Mike Coppinger

Kamegai-Silva ends in MD, Linares wins on Fox Sports

alt

SACRAMENTO – Yoshihiro Kamegai and Jorge Silva battled to a majority draw in a fun welterweight brawl, the main event of Fox Sports Net’s Championship Boxing on Saturday from the historic Sacramento Memorial Auditorium.

Judge Steve Morrow scored it for Kamegai, 96-94, overruled by scores of 95-95 by Kermit Bayless and Bruce Rasmussen.

It was a fitting conclusion to a bout contested on even terms. Kamegai and Silva abandoned their jabs, electing to fight on the inside for most of the fight with looping shots and stiff straights.

Silva, 20, opened up with a big first round, landing with crisp hooks and some nice left uppercuts on the inside.

In the second, Kamegai, 29, pinned Silva in the corner and missed. Silva (18-2-2, 14 knockouts) taunted his foe and then followed up with a crushing right over the top.

Kamegai (21-0-1, 18 KOs) began throwing more punches in the third, electing to go with left hooks to the body, set up by his jab.

The Japanese aggressor landed a series of left hooks with his foe pinned in the corner in the fourth: hooks, uppercuts and jabs. Silva, a native of Tijuana, Mexico, who is promoted by Erik Morales, finally got himself off the ropes with a nice right, but Kamegai won another round.

They fought on the inside and mixed it up — lots of ebb-and-flow in the middle frames.

Kamegai was landing power shots in the closing moments of round six when Silva caught him with a devastating right hand that buckled his knees. Kamegai stumbled back and barely missed touching the canvas, as Silva jumped on him and tried to put him down, but the bell sounded. Kamegai not going down was the difference in the bout: The extra point would have given Silva the nod on the cards.

The seventh was the best round of the fight. Both fighters landed some big shots and traded on the inside with reckless abandonment.

The late rounds were very difficult to score. There was a lot of action and each had their moments, leading to the inconclusive ending.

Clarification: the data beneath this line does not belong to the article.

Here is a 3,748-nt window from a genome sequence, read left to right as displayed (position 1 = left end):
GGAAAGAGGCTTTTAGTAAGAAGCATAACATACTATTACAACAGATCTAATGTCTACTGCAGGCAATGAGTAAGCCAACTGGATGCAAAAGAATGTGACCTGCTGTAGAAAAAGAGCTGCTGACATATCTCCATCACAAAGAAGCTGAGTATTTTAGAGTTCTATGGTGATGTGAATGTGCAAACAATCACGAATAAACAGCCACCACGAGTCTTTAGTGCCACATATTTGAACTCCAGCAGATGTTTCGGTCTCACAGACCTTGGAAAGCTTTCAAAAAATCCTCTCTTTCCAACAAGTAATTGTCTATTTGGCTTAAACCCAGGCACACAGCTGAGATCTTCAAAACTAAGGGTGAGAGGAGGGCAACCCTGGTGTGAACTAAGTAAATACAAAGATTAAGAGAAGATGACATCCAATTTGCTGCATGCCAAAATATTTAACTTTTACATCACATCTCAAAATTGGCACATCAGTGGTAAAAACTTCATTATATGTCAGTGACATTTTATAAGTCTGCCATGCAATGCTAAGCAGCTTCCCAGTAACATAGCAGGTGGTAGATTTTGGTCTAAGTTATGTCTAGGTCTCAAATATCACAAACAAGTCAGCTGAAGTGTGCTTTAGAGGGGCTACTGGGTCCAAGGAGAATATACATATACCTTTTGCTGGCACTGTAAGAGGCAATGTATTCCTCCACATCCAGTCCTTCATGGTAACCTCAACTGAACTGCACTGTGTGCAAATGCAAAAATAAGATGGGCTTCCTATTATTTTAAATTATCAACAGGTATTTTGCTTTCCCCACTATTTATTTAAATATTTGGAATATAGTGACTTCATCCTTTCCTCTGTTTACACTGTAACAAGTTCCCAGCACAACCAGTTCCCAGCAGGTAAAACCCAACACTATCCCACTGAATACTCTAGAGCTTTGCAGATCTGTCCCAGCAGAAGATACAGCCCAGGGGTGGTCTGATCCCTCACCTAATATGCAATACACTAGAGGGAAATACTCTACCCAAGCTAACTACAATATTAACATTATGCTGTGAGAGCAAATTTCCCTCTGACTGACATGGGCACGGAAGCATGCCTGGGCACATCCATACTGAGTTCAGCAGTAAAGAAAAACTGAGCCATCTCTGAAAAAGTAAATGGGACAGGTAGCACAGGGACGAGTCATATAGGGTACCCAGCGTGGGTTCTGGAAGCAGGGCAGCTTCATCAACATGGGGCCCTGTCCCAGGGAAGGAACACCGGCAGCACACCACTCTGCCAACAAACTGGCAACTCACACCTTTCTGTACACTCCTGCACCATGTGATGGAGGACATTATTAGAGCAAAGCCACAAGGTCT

“The scoring is done by the judges and to me, I just had to do more to get better scores,” said Kamegai. “I would like to go back and start from scratch and look at the video and decide [if I want a rematch].”

Silva was the underdog and was confident he earned the decision, a moral victory of sorts. Unlike Kamegai, he said he would “definitely want a rematch.”

“I thought I won the fight,” said Silva. “The fans saw it.”

* * *

altIn the co-main event, Jorge Linares got back in the win column after two consecutive knockout losses, a unanimous decision victory over Mexican lightweight veteran Hector Velazquez.

Scores were 100-89, 99-91 and 97-91 for Linares, who struggled at times though earned the much-needed win in a decent scrap.

“I’m really happy with what I did and it was a good win for me. I was happy to come out with the victory,” said Linares, a native of Venezuela. “In the fifth and sixth rounds I was a little bit tight, but after that I settled down a little bit and started to let loose. From 1-100, I give myself a [grade of] 80.

“One more tune-up fight and then, God-willing, a title shot.”

Velazquez, best known for his loss to Manny Pacquiao on HBO in 2005, sought to grind Linares down, applying constant pressure, but Linares’ superior talent and counterpunching won the fight.

The first round was fought on even terms, but Velazquez, 37, scored often in the second, particularly with the overhand right. Velazquez (52-18-3, 35 KOs) came forward during the early rounds while Linares sought to box off his back foot and work the body, finding modest success.

The Japanese-based Linares (who lost to Antonio DeMarco and Sergio Thompson in his last two outings) landed some crisp left hooks in the third mixed in with shots to the midsection.

Linares, 27, was cut over the left eye in the fourth, but showed the offensive weapons that made him one of the best prospects in the sport before his string of losses, getting off with dazzling four-punch combinations before escaping harm’s way.

Linares (32-3, 20 KOs) connected on some devastating short right crosses on the inside in the fifth, but Velazquez took them well and kept the pressure on. Linares landed another big combination which riled the crowd up in the closing moments, but again Velazquez showed his whiskers.

Linares prospered down the stretch, avoiding Velazquez’s bombs while sticking his jab.

Velazquez never quit trying, marking Linares’ face up, but was deducted a point in the 10th round for hitting behind the head and lost wide on the cards. It was Velazquez’s seventh loss in his last 10 fights.

 

Photos / Naoki Fukuda

Follow Mike Coppinger on Twitter: @MikeCoppinger

 

Around the web